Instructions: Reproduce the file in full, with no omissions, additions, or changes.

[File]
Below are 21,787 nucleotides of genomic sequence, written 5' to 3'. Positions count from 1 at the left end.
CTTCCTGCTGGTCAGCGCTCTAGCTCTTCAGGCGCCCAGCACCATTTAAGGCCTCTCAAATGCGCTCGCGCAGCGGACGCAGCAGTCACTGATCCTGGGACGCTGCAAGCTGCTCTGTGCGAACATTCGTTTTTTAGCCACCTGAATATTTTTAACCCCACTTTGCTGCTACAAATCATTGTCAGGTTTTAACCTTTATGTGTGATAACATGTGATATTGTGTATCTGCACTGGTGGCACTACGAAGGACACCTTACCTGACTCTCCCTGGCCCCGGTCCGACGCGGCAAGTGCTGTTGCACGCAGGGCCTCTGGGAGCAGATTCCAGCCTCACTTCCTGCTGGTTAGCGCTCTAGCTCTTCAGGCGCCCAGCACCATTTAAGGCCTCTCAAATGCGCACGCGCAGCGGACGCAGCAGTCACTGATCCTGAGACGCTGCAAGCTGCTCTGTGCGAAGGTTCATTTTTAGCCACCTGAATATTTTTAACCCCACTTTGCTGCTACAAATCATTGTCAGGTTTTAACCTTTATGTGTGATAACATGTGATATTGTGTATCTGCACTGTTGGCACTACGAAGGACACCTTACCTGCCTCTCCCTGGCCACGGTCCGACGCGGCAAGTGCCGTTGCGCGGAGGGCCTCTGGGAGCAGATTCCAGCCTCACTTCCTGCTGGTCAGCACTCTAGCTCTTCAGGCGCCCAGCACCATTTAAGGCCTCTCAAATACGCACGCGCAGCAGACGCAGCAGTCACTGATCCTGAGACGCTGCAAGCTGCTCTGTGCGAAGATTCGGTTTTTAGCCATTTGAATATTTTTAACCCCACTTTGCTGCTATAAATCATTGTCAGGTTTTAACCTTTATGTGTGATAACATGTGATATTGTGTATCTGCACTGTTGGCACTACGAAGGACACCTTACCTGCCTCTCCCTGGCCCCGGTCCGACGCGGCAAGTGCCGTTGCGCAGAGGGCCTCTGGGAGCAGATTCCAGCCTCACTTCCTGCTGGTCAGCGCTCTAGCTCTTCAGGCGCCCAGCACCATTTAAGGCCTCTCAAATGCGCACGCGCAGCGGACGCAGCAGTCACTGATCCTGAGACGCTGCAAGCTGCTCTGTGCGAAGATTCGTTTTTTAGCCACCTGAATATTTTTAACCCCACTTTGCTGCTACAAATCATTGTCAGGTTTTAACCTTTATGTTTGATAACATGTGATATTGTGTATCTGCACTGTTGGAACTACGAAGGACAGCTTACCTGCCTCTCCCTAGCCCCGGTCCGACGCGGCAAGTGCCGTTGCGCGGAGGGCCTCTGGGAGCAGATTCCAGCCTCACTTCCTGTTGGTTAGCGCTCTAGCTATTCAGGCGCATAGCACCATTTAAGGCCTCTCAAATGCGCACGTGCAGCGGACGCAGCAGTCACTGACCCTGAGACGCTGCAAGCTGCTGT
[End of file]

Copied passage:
Below are 21,787 nucleotides of genomic sequence, written 5' to 3'. Positions count from 1 at the left end.
CTTCCTGCTGGTCAGCGCTCTAGCTCTTCAGGCGCCCAGCACCATTTAAGGCCTCTCAAATGCGCTCGCGCAGCGGACGCAGCAGTCACTGATCCTGGGACGCTGCAAGCTGCTCTGTGCGAACATTCGTTTTTTAGCCACCTGAATATTTTTAACCCCACTTTGCTGCTACAAATCATTGTCAGGTTTTAACCTTTATGTGTGATAACATGTGATATTGTGTATCTGCACTGGTGGCACTACGAAGGACACCTTACCTGACTCTCCCTGGCCCCGGTCCGACGCGGCAAGTGCTGTTGCACGCAGGGCCTCTGGGAGCAGATTCCAGCCTCACTTCCTGCTGGTTAGCGCTCTAGCTCTTCAGGCGCCCAGCACCATTTAAGGCCTCTCAAATGCGCACGCGCAGCGGACGCAGCAGTCACTGATCCTGAGACGCTGCAAGCTGCTCTGTGCGAAGGTTCATTTTTAGCCACCTGAATATTTTTAACCCCACTTTGCTGCTACAAATCATTGTCAGGTTTTAACCTTTATGTGTGATAACATGTGATATTGTGTATCTGCACTGTTGGCACTACGAAGGACACCTTACCTGCCTCTCCCTGGCCACGGTCCGACGCGGCAAGTGCCGTTGCGCGGAGGGCCTCTGGGAGCAGATTCCAGCCTCACTTCCTGCTGGTCAGCACTCTAGCTCTTCAGGCGCCCAGCACCATTTAAGGCCTCTCAAATACGCACGCGCAGCAGACGCAGCAGTCACTGATCCTGAGACGCTGCAAGCTGCTCTGTGCGAAGATTCGGTTTTTAGCCATTTGAATATTTTTAACCCCACTTTGCTGCTATAAATCATTGTCAGGTTTTAACCTTTATGTGTGATAACATGTGATATTGTGTATCTGCACTGTTGGCACTACGAAGGACACCTTACCTGCCTCTCCCTGGCCCCGGTCCGACGCGGCAAGTGCCGTTGCGCAGAGGGCCTCTGGGAGCAGATTCCAGCCTCACTTCCTGCTGGTCAGCGCTCTAGCTCTTCAGGCGCCCAGCACCATTTAAGGCCTCTCAAATGCGCACGCGCAGCGGACGCAGCAGTCACTGATCCTGAGACGCTGCAAGCTGCTCTGTGCGAAGATTCGTTTTTTAGCCACCTGAATATTTTTAACCCCACTTTGCTGCTACAAATCATTGTCAGGTTTTAACCTTTATGTTTGATAACATGTGATATTGTGTATCTGCACTGTTGGAACTACGAAGGACAGCTTACCTGCCTCTCCCTAGCCCCGGTCCGACGCGGCAAGTGCCGTTGCGCGGAGGGCCTCTGGGAGCAGATTCCAGCCTCACTTCCTGTTGGTTAGCGCTCTAGCTATTCAGGCGCATAGCACCATTTAAGGCCTCTCAAATGCGCACGTGCAGCGGACGCAGCAGTCACTGACCCTGAGACGCTGCAAGCTGCTGT